Illustrated London News 1929-31
Volume 35 of the Collected Works of G.K. Chesterton
As we grow older, we may or may not grow wiser, but we often grow more cynical. G.K. Chesterton was wise early on, and as he grew older, he simply found that his early intuitive wisdom was confirmed by experience: “The advantage of advancing years lies in discovering that traditions are true, and therefore alive; indeed, a tradition is not even traditional except when it is alive. It is great fun to find out that the world has not repeated proverbs because they are proverbial, but because they are practical.”
His confirmed wisdom did not make him grow cynical. On the contrary, he grew more romantic. The beauty of his outlook is reflected in his prose during this time period, which is perhaps why nearly all of his Illustrated London News essays from 1929 to 1931 were collected into books (Come to Think of It, All is Grist, All I Survey). They are captivating, as anything beautiful is.
In this three-year run, he discusses how modern philosophy has taken the life out of modern literature, how materialism has been substituted for science, how history might have been, how the new religion that is always predicted to come, doesn’t.
Also included are more observations on America, since these columns were written during his second tour of the U.S. “The American error,” he says, is “the notion that optimism is the same as idealism.”
In his very early career, Chesterton called himself an optimist, which he took to mean “the primary conviction that life is worth living and the world is worthy of our efforts for it.” But later he sees that optimism has come to mean “a cheap cheeriness” based on “a hollow belief in reality.”
Chesterton’s firm grip on reality, however, is not to be confused with realism, which is a false version of reality. Rather than an optimist, Chesterton now characterizes himself as a Romantic, which he defines as:
The belief that the simplified and symbolic version of life, which depicts it, under the image of love and war, as a quest with a prize (especially a princess), is nevertheless a true version of life; that is an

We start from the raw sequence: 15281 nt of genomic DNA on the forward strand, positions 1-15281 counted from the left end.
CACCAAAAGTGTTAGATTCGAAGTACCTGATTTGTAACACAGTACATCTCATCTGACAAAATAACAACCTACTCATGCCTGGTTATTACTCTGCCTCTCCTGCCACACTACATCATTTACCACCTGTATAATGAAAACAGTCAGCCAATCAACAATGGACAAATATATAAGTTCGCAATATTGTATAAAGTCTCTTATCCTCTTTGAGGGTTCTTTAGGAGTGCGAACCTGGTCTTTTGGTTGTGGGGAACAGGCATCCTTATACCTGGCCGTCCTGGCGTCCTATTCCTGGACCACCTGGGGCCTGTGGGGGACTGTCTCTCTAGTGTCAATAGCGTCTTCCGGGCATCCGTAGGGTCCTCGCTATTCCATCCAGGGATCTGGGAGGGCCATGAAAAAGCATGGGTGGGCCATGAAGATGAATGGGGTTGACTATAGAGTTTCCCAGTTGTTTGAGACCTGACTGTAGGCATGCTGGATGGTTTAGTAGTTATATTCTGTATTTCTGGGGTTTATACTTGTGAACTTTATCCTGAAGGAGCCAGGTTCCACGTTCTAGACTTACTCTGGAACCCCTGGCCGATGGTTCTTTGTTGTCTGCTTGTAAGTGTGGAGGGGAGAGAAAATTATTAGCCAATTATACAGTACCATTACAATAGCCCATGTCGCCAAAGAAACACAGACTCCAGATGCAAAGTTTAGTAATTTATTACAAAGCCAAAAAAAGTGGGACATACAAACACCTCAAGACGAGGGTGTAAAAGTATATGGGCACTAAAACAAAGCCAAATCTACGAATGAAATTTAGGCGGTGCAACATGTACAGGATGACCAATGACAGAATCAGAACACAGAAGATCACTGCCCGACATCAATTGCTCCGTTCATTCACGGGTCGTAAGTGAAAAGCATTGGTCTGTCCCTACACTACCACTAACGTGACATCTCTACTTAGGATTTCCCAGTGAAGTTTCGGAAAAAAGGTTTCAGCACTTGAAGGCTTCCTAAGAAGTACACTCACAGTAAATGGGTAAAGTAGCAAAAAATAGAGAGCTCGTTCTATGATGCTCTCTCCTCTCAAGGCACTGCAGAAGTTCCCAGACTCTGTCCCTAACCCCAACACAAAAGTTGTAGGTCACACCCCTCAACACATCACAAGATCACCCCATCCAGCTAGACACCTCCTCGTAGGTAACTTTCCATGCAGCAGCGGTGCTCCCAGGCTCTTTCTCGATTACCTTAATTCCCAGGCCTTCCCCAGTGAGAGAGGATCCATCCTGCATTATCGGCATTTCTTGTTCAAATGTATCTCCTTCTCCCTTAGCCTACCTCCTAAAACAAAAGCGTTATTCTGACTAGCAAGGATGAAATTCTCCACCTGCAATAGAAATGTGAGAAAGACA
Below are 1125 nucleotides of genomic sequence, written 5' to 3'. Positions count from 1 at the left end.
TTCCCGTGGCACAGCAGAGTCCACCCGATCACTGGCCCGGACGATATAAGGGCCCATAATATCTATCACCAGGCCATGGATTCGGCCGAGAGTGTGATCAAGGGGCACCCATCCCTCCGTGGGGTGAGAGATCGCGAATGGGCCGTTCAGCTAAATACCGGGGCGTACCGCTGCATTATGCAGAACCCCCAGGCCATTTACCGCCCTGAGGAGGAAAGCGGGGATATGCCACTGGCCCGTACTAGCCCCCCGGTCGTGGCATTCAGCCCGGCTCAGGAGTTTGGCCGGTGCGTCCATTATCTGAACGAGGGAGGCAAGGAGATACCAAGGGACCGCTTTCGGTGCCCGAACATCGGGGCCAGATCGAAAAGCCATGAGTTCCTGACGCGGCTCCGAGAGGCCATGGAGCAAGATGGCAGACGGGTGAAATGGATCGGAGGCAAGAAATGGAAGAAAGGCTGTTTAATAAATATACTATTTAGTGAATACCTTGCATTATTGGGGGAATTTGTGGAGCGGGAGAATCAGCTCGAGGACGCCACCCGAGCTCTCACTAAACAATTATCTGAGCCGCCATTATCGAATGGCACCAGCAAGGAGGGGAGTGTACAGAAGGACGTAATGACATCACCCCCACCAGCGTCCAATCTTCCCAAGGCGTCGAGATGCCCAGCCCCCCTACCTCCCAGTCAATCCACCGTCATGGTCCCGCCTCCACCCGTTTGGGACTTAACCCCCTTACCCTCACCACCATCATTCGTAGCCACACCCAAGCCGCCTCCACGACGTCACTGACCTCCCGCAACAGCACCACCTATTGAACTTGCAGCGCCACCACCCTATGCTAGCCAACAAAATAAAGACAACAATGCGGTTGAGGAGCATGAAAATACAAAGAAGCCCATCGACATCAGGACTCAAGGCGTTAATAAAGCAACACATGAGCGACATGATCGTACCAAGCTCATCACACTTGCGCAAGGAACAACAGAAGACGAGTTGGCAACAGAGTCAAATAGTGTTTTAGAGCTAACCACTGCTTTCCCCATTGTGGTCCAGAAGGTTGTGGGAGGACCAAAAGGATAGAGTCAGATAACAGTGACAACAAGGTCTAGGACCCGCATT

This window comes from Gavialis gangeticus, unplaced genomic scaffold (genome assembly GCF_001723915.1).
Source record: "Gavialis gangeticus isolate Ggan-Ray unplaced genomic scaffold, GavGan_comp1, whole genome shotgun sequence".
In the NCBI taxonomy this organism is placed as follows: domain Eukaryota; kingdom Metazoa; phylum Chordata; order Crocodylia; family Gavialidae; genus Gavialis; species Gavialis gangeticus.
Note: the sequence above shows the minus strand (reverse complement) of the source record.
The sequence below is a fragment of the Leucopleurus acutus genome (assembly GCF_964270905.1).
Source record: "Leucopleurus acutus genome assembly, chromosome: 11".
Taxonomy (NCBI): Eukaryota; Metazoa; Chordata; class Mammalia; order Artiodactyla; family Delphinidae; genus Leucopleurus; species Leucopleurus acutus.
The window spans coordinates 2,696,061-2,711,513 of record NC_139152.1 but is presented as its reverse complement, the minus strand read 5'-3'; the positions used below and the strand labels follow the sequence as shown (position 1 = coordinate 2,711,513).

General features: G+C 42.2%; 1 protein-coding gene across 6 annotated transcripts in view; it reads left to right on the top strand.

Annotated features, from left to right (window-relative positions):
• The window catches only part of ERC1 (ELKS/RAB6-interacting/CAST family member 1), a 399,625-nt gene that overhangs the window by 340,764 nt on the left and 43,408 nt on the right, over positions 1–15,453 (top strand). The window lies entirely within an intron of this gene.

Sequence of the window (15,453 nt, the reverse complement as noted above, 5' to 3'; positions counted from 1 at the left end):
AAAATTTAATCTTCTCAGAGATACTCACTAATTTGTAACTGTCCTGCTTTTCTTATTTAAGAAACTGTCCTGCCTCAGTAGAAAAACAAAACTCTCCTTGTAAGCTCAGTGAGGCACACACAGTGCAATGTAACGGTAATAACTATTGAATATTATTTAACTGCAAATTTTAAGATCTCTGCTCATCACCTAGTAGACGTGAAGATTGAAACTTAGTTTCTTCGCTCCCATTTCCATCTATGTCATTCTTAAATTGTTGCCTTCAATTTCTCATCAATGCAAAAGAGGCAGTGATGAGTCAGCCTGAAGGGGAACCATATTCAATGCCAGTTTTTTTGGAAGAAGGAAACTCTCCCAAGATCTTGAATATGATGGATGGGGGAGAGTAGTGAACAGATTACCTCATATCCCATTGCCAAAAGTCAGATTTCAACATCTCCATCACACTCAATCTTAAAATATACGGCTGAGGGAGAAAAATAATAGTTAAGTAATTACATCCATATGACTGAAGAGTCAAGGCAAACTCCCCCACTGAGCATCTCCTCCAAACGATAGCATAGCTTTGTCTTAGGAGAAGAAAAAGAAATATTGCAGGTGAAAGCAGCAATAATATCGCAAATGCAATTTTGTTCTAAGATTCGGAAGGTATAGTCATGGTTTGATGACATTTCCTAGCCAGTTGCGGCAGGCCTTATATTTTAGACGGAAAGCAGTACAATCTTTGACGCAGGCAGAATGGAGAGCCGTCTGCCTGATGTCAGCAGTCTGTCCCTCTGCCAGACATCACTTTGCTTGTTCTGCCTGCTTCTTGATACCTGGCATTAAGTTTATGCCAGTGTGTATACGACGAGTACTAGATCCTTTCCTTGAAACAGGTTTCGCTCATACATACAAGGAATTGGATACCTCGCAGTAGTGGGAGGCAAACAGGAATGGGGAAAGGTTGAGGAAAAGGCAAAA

a legitimate simplification. St. George must kill the Dragon, or the Dragon will kill the princess; that seems to me a truer picture of the aim of life and the lot of man than any realistic novel. That may
fairly be called Romanticism; but it is almost the exact opposite of what the Humanists and the New Classicists mean by Romanticism. They mean the notion, not that St. George must kill the dragon, but
that St. George may get drunk and dream about dragons; or that, if he drinks enough, he may look forward to seeing even larger snakes. This sort of sodden subjective delusion is what they mean by Romanticism, and in that sense all they say of it is both practical and profound. And yet I think I could make a case for my own use of the word being the correct one.
He observes that those who break away from romance end up breaking away from reason, from a respect for human dignity and a right understanding of things. “Realism, when entirely emptied of romance, becomes utterly unreal. For romance was only the name given to a love of life . . .”
Chesterton says that realism may have a certain “bravado” to it, but the result is always “the loss of reality.” It is not a triumph of truth, but “a triumph of deception.” Realism does not satisfy. Only the truth satisfies.
And so Chesterton continues his romantic battle against error because he is trying to protect something beautiful.
In order to suppress false doctrine, we must have a definition of true doctrine. And very few people now know exactly what doctrine is true, even if they feel a great many current ones are false. … it is, after all, a moral doctrine which declares that mere appeals to mere appetites are wrong. It is a moral doctrine most decent people vaguely feel, but now a little too vaguely to be applied vigilantly. … They do emphatically involve immortal and unalterable truth. The fact that a chaotic and ill-educated time cannot clearly grasp that truth does not alter the fact that it always will be the truth.
Our “chaotic and ill-educated time” is not concerned with dogmas, but with diet, “or rather with the idea of forcibly interfering with the diet of other people.” It suffers from “the journalistic curse” of being obsessed with the latest news, which means only hearing the end of the story without having heard the beginning of it. It rejects tradition because it is old. It assumes religion is not “up to date.” It cuts itself off from the past, claiming to teach by experiment, but refusing to learn by experience.
Chesterton the Romantic still insists that all truth is connected to one truth, that all beautiful images are shadows of the one real beauty, that each of our creations should reflect the glory of God’s creation. And so he invokes St. Francis, “the patron of all birds, poets, and other minor nuisances.”
For the modern world, Chesterton the Romantic is dismissed as a dreamer. Never mind that he keeps being proved right as a prophet. But Chesterton perhaps prefers to be known as a dreamer rather than as a prophet. After all, he says, “Men are judged by their dreams.”